'Crazy drunk,' said Uncle Eb, 'an' they're in fer trouble. Pull with all
yer might.'

I did that same putting my arms so stiffly to their task I feared the
oars would break.

In a moment another ball came splintering the gunwales right
between us, but fortunately, well above the water line. Being half a
mile from shore I saw we were in great peril. Uncle Eb reached for
his rifle, his hand trembling.

'Sink 'em,' I shouted, 'an' do it quick or they'll sink us.'

My old companion took careful aim and his ball hit them right on
the starboard bow below the water line. A splash told where it had
landed. They stopped yelling. The man in the bow clapped his hat
against the side of the boat.

'Guess we've gin 'em a little business t' ten' to,' said Uncle Eb as he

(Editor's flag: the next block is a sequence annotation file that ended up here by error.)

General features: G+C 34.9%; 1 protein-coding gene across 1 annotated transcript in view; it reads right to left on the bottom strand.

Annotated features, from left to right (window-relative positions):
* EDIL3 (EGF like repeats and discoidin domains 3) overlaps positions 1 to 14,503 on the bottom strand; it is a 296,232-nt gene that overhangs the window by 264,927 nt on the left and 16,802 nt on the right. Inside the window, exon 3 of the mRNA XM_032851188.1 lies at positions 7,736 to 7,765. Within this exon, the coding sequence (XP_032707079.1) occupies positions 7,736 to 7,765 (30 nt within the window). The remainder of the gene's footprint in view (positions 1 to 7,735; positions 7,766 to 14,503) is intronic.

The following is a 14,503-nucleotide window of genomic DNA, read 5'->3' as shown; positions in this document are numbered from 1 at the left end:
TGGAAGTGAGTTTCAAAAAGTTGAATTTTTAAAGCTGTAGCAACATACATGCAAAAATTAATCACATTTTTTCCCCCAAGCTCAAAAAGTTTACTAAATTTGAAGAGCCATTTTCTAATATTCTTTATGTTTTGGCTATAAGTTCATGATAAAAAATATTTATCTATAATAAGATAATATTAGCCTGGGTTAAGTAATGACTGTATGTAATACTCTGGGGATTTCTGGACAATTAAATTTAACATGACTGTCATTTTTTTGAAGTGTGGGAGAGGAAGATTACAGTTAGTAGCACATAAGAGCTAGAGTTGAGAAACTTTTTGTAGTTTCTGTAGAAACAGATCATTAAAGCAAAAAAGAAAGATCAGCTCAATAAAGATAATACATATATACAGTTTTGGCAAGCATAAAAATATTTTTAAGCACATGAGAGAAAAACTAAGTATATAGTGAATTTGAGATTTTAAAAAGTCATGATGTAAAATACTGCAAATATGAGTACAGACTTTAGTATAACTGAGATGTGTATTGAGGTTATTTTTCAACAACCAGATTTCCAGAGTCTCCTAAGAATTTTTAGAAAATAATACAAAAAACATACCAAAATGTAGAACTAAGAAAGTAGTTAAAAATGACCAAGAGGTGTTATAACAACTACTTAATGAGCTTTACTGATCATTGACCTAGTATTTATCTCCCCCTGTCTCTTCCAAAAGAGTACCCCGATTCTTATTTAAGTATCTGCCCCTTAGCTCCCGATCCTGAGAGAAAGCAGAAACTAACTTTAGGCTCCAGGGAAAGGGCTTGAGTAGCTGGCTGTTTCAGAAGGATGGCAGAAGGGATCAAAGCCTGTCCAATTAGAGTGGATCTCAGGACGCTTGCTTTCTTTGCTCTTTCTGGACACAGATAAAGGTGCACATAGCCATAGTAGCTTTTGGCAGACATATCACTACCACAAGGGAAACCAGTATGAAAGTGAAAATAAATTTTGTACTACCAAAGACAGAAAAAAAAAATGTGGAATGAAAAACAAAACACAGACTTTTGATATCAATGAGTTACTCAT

made haste to load his rifle.

The Indian at the bow was lifting his rifle again. He seemed to reel
as he took aim. He was very slow about it. I kept pulling as I
watched him. I saw that their boat was slowly sinking. I had a
strange fear that he would hit me in the stomach. I dodged when I
saw the flash of his rifle. His ball struck the water, ten feet away
from us, and threw a spray into my face.

Uncle Eb had lifted his rifle to shoot again. Suddenly the Indian,
who had shot at us, went overboard. In a second they were all in
the water, their boat bottom up.

'Now take yer time,' said Uncle Eb coolly, a frown upon his face.

'They'll drown,' said I.

'Don't care if they do, consam 'em,' he answered. 'They're some o'
them St Regis devils, an' when they git whisky in 'em they'd jes'
soon kill ye as look at ye. They am' no better 'n rats.'

We kept on our way and by and by a wind came up that gave us
both some comfort, for we knew it would soon blow them ashore.
Ab Thomas had come to our camp and sat with Tip and Gerald
when we got there. We told of our adventure and then Ab gave us
a bad turn, and a proper appreciation of our luck, by telling us that
they were a gang of cut-throats - the worst in the wilderness.